From the outside, online advertising seems simple: Publishers sell ad space, advertisers buy ad space, consumers ignore ad space.

But behind the scenes there’s a tangled web of ad tech companies which slice, dice, buy, sell, target, retarget, and optimize these ads in the micro-seconds between when a consumer visits a Web page and the ads are served.

The weird thing is, most of the adtech “innovation” around ad exchanges, SSP’s, DSP’s, RTB’s, and private exchanges has focused on “non-premium” or unsold “remnant” inventory. It’s big but only represents only about 25 percent of total display ad spending. The remaining 75 percent of the market known as “premium,” “direct,” or “guaranteed” inventory was sold the old fashioned way, with a real life human making sales calls and zero technical sophistication.

Three-year-old isocket is one of the first companies attempting to automate the sale of premium display ads. It’s regarded by many in the industry as the most successful (founder and CEO John Ramey called it an “18 month lead”). Today, venture capitalists agree: The company announced $8 million in Series A funding led by noted adtech investor Foundry Group, with participation from Costanoa and previous investors DFJ, SoftTech, Accelerator, Quest, and Blumberg Capital.

The company also announced the launch of BuyAds Pro, an agency-grade self-serve ad buying platform. It also hired former Yahoo VP Business Operations & VP Operations Finance Mark Liao as its CFO. Seth Levine of Foundry Group and James Beriker, former Yahoo VP of Advertising and current CEO of Efficient Frontier and Dapper, have joined the company’s board of directors.

More than 1,500 premium publishers, including AOL, Reuters, and Gawker, as well as thousands of advertisers like Salesforce, BMW, and NRA, use isocket’s platform. Before isocket, professional media buyers who didn’t want to facilitate ad buys over the phone and email were simply out of luck. The new product, BuyAds Pro, brings the simplicity isocket’s BuyAds.com previously offered to one-off purchasers.

“There’s no reason buying a premium online ad should have 900% more overhead cost than buying a comparable TV ad, and our mission is to fix that,” says isocket’s CEO. The company claims that its one click ordering system offers in minutes what used to take days of manual effort and an average of $41,000 in overhead costs.

Newly-hired CFO Liao calls replacing the premium ad-buying with APIs and Web apps, the next big opportunity in online advertising. “When direct ad buying and selling get easier, the tide will rise for everyone – advertisers get digital access to higher quality, guaranteed inventory, while publishers are able to properly monetize their best inventory,” he says.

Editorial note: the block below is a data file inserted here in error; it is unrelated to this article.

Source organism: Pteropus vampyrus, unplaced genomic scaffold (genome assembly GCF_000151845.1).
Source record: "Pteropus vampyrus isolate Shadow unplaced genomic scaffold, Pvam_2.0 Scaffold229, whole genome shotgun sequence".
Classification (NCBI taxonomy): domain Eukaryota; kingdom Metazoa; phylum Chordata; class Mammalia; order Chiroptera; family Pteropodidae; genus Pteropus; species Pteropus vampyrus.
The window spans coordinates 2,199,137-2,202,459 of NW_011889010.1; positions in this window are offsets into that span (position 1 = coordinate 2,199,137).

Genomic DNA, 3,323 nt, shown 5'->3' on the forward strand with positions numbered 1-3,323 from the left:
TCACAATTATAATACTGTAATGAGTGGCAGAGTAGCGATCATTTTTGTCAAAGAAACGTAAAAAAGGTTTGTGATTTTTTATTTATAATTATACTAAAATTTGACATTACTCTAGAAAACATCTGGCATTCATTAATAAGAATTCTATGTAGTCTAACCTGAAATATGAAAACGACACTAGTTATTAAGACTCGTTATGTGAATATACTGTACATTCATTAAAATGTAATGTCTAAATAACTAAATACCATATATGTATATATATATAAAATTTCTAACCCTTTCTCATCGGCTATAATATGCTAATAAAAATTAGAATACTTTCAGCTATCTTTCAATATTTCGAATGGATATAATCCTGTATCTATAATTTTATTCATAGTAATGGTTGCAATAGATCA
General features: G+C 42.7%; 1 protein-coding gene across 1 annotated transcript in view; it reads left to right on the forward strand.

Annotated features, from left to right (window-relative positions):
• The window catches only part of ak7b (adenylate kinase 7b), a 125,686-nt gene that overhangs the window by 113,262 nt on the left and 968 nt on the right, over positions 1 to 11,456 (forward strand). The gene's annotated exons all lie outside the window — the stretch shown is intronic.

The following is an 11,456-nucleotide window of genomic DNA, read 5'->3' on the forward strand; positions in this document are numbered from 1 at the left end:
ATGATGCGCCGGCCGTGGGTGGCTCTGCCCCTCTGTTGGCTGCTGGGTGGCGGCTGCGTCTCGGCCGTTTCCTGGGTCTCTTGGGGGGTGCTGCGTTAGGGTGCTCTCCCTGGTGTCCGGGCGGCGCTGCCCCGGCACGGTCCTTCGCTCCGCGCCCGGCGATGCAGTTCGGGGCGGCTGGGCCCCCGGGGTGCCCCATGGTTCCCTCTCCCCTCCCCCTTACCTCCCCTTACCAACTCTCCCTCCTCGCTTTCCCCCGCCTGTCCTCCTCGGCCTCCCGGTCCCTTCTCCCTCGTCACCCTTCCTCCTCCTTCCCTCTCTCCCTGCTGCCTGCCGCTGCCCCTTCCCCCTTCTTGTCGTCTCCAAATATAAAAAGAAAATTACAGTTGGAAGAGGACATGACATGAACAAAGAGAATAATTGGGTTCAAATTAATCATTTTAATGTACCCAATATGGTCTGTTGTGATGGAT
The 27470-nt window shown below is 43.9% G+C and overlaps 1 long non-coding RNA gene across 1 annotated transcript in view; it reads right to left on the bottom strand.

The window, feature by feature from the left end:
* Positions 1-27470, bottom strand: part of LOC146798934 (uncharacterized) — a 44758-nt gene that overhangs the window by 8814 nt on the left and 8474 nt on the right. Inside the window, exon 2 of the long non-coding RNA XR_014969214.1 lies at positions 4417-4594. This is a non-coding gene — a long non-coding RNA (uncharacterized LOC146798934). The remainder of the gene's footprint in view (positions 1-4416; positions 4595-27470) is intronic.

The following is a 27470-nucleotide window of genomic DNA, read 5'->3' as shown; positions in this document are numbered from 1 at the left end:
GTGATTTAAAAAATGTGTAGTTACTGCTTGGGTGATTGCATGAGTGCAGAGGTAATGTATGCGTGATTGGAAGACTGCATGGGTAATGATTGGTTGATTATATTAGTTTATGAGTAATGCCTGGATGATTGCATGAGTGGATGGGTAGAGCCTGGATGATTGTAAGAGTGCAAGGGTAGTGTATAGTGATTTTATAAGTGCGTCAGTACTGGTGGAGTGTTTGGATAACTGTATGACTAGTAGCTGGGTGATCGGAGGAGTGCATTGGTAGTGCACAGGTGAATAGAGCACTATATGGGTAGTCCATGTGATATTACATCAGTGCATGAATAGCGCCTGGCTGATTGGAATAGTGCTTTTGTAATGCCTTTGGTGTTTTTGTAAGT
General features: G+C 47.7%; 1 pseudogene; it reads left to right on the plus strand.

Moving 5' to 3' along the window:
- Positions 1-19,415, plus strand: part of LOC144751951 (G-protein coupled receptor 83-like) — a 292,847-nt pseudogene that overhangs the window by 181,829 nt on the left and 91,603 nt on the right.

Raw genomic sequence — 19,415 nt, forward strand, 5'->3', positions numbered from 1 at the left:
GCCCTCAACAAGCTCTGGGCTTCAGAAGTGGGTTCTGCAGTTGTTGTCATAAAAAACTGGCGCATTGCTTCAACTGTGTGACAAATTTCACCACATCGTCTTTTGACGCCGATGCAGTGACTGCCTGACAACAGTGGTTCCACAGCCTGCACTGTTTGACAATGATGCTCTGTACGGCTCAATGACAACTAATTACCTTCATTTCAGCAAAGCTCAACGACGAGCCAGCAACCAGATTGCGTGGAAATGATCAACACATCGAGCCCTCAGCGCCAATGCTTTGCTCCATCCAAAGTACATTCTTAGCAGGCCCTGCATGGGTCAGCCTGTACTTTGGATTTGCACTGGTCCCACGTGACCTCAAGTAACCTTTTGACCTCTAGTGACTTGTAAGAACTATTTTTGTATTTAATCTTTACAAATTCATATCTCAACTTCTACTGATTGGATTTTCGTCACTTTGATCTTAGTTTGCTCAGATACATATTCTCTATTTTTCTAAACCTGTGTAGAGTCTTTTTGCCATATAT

Foundry Group’s involvement, and more specifically that of Levine, is a ringing endorsement of isocket’s early progress. The firm has made numerous successful adtech bets, including those in Admeld (acquired by Google in 2011 for $400M), Federated Media, Triggit, Medialets, and Feedburner. Levine and others in the industry have referred to isocket to “the Admeld for premium advertising,” which is a lofty, if not premature, comparison.

Prior to closing its financing, isocket recently grew its team from 10 to 15 members, including the additions of Liao, as well as Admeld’s Casey Saran and Rubicon Project’s Lisa Backman. Ramey predicts doubling this number in short order, including significant engineering hires and the formation of the company’s first ever sales and marketing team, complete with a requisite New York office.

Expect the budgeting departments at leading publishers and advertisers to be thrilled with the additional automation of the ad buying process. On the other hand, forcing change on an industry led by people whose very job-security is tied to resisting it can be a tall order. Both publishers and advertisers employ teams of staff that would rather their premium ad sales not become commoditized.

Isocket will likely encounter increasing competition from both new and incumbent companies. Giants of the “remnant” ad tech space like Rubicon and OpenX have made their own attempts to move toward programmatic direct advertising with little success, in many cases because they attempted to repurpose existing technology for this alternate use rather than developing new systems from the ground up. New companies such as ShinyAds have also attempted to duplicate the early success of isocket as well.

The above notwithstanding, if BuyAds continues to take off the way Ramey and Levine project, don’t expect anyone to concede the market to them. Online advertising, like anything else, will continue to seek the path of least resistance. In the case of premium ad buying this means automation.